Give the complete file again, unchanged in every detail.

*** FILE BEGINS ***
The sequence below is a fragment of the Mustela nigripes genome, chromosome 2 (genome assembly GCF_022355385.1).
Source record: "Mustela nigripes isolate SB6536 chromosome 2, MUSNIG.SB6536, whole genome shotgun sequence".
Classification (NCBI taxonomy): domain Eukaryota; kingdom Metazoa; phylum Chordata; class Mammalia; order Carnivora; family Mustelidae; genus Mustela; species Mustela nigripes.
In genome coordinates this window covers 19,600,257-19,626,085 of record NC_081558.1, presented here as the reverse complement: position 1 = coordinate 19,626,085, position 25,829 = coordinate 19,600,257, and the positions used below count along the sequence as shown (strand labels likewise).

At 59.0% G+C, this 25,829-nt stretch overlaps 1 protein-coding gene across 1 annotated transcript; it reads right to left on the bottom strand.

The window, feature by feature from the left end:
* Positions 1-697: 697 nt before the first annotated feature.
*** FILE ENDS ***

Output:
The sequence below is a fragment of the Mustela nigripes genome, chromosome 2 (genome assembly GCF_022355385.1).
Source record: "Mustela nigripes isolate SB6536 chromosome 2, MUSNIG.SB6536, whole genome shotgun sequence".
Classification (NCBI taxonomy): domain Eukaryota; kingdom Metazoa; phylum Chordata; class Mammalia; order Carnivora; family Mustelidae; genus Mustela; species Mustela nigripes.
In genome coordinates this window covers 19,600,257-19,626,085 of record NC_081558.1, presented here as the reverse complement: position 1 = coordinate 19,626,085, position 25,829 = coordinate 19,600,257, and the positions used below count along the sequence as shown (strand labels likewise).

At 59.0% G+C, this 25,829-nt stretch overlaps 1 protein-coding gene across 1 annotated transcript; it reads right to left on the bottom strand.

The window, feature by feature from the left end:
* Positions 1-697: 697 nt before the first annotated feature.